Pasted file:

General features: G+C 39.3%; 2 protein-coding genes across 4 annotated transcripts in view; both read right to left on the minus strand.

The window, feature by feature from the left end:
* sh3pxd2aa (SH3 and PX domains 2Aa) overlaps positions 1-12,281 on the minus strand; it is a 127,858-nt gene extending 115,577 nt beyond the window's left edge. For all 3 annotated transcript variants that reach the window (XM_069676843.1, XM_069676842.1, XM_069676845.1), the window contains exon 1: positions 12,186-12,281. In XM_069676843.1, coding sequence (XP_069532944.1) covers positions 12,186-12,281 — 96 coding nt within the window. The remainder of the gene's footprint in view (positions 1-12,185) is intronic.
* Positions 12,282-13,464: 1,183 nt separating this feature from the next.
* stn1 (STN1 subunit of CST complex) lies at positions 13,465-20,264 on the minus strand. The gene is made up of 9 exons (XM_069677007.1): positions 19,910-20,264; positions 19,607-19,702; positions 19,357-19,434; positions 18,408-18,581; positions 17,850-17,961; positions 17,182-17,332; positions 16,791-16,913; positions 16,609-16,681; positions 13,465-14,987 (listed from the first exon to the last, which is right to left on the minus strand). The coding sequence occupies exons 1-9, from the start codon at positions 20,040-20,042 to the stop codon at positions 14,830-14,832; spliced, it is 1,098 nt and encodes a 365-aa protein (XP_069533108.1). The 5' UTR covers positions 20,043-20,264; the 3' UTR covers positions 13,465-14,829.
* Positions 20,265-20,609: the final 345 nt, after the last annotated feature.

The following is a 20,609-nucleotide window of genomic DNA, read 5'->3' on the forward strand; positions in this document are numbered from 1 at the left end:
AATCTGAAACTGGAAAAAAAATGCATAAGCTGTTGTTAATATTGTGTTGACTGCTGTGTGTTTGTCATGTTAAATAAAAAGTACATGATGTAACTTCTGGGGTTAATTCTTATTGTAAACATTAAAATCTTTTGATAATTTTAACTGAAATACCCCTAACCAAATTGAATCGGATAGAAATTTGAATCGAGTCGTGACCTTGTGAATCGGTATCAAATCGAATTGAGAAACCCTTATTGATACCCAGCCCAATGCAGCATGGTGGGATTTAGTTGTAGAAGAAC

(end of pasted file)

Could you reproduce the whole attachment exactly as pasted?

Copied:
General features: G+C 39.3%; 2 protein-coding genes across 4 annotated transcripts in view; both read right to left on the minus strand.

The window, feature by feature from the left end:
* sh3pxd2aa (SH3 and PX domains 2Aa) overlaps positions 1-12,281 on the minus strand; it is a 127,858-nt gene extending 115,577 nt beyond the window's left edge. For all 3 annotated transcript variants that reach the window (XM_069676843.1, XM_069676842.1, XM_069676845.1), the window contains exon 1: positions 12,186-12,281. In XM_069676843.1, coding sequence (XP_069532944.1) covers positions 12,186-12,281 — 96 coding nt within the window. The remainder of the gene's footprint in view (positions 1-12,185) is intronic.
* Positions 12,282-13,464: 1,183 nt separating this feature from the next.
* stn1 (STN1 subunit of CST complex) lies at positions 13,465-20,264 on the minus strand. The gene is made up of 9 exons (XM_069677007.1): positions 19,910-20,264; positions 19,607-19,702; positions 19,357-19,434; positions 18,408-18,581; positions 17,850-17,961; positions 17,182-17,332; positions 16,791-16,913; positions 16,609-16,681; positions 13,465-14,987 (listed from the first exon to the last, which is right to left on the minus strand). The coding sequence occupies exons 1-9, from the start codon at positions 20,040-20,042 to the stop codon at positions 14,830-14,832; spliced, it is 1,098 nt and encodes a 365-aa protein (XP_069533108.1). The 5' UTR covers positions 20,043-20,264; the 3' UTR covers positions 13,465-14,829.
* Positions 20,265-20,609: the final 345 nt, after the last annotated feature.

The following is a 20,609-nucleotide window of genomic DNA, read 5'->3' on the forward strand; positions in this document are numbered from 1 at the left end:
AATCTGAAACTGGAAAAAAAATGCATAAGCTGTTGTTAATATTGTGTTGACTGCTGTGTGTTTGTCATGTTAAATAAAAAGTACATGATGTAACTTCTGGGGTTAATTCTTATTGTAAACATTAAAATCTTTTGATAATTTTAACTGAAATACCCCTAACCAAATTGAATCGGATAGAAATTTGAATCGAGTCGTGACCTTGTGAATCGGTATCAAATCGAATTGAGAAACCCTTATTGATACCCAGCCCAATGCAGCATGGTGGGATTTAGTTGTAGAAGAAC